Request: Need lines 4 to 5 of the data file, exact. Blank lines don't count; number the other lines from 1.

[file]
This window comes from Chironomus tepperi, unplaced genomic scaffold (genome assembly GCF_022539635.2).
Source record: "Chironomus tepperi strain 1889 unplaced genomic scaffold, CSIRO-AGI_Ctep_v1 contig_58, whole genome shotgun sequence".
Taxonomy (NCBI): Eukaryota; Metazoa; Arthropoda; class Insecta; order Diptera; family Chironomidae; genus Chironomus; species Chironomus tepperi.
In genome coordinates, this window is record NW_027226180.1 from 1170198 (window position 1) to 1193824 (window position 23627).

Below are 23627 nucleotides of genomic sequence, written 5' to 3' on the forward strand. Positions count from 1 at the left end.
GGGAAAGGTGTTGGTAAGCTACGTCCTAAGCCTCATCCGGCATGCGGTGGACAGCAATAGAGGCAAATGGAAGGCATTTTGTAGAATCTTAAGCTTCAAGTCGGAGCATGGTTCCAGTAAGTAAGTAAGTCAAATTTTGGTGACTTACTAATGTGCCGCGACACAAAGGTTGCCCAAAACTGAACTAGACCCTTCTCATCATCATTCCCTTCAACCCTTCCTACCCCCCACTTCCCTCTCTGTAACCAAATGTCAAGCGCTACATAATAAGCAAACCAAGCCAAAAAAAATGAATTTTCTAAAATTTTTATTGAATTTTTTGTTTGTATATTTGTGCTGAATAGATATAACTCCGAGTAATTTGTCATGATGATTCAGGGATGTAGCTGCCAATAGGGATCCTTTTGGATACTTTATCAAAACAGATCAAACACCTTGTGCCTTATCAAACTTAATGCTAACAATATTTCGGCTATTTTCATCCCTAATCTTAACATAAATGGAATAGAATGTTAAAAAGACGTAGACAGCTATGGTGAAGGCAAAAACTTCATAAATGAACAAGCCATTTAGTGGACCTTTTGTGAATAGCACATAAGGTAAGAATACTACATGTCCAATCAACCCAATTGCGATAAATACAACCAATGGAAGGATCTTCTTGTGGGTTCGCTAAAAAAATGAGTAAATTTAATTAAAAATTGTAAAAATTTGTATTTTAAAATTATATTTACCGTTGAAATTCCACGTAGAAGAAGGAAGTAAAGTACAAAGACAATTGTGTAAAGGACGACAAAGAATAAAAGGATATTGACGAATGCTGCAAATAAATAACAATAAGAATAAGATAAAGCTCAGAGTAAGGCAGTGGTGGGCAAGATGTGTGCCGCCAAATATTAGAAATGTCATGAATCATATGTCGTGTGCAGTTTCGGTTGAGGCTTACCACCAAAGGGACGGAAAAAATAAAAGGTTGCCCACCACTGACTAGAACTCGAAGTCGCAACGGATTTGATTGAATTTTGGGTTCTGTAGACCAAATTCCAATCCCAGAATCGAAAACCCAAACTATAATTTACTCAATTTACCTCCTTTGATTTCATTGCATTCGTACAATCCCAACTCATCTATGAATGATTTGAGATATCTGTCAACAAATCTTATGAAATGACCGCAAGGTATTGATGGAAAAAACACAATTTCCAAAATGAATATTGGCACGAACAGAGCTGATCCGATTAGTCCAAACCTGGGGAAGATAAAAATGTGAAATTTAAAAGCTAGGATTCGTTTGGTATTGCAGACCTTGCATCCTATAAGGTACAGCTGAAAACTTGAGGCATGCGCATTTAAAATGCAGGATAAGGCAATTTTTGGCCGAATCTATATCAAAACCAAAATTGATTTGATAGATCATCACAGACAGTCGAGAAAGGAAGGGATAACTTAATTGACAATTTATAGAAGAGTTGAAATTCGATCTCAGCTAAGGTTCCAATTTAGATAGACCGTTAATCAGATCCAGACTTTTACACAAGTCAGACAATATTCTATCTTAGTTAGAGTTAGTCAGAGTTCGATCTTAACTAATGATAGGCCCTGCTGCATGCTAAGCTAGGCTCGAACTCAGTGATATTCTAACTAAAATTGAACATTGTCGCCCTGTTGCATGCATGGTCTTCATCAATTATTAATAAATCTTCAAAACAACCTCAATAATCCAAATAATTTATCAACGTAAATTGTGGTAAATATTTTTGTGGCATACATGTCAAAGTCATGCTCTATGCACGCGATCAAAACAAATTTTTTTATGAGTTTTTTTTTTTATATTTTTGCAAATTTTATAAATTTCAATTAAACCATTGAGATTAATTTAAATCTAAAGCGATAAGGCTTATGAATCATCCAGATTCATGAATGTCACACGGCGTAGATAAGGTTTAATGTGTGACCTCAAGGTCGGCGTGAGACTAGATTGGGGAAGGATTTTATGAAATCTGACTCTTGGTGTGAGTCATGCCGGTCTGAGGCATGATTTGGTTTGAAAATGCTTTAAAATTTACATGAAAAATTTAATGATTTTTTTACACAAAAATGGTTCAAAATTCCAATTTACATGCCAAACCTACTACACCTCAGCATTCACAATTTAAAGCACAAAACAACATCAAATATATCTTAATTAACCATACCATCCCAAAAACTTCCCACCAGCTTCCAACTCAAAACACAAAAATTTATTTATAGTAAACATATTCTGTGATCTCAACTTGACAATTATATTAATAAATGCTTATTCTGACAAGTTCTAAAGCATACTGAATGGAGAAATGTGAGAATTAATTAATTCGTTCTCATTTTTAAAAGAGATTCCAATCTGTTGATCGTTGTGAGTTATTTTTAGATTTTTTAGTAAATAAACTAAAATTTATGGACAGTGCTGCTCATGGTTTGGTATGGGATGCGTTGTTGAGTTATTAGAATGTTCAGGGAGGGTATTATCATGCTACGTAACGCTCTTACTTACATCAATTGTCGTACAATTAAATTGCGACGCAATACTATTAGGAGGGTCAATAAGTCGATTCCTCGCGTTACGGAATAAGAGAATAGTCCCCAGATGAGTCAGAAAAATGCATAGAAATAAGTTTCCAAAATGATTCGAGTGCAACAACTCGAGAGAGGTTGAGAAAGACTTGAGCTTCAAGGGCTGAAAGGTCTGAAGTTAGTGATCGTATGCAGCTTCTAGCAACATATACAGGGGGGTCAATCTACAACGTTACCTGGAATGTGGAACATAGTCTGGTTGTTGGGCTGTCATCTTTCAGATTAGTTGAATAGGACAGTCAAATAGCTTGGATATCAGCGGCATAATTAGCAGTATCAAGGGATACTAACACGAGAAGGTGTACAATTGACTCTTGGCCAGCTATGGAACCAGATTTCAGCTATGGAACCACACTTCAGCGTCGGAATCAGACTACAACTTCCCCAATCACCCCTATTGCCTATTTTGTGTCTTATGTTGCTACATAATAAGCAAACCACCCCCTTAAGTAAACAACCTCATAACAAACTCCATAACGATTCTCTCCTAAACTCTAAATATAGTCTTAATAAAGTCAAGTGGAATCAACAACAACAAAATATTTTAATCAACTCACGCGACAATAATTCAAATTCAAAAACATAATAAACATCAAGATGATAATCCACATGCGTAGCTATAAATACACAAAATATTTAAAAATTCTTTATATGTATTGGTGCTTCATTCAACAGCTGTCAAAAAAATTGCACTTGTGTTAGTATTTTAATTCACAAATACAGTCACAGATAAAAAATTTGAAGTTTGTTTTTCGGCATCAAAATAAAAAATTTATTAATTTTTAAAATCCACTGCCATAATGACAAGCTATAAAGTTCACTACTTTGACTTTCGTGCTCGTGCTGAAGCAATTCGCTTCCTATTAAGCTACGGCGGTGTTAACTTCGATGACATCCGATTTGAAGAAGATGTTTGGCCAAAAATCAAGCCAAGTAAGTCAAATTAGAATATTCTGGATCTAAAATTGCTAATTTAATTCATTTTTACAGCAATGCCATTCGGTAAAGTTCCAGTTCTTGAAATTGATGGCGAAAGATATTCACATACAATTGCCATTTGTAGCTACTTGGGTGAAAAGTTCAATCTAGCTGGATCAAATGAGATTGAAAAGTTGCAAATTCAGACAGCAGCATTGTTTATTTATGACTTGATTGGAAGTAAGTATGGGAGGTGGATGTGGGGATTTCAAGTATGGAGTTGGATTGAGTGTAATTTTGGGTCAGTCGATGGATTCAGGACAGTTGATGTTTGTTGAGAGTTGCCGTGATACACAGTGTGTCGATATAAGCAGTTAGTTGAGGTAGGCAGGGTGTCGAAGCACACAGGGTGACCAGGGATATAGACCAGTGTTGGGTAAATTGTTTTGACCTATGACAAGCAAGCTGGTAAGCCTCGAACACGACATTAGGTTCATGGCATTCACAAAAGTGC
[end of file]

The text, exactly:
In genome coordinates, this window is record NW_027226180.1 from 1170198 (window position 1) to 1193824 (window position 23627).

Below are 23627 nucleotides of genomic sequence, written 5' to 3' on the forward strand. Positions count from 1 at the left end.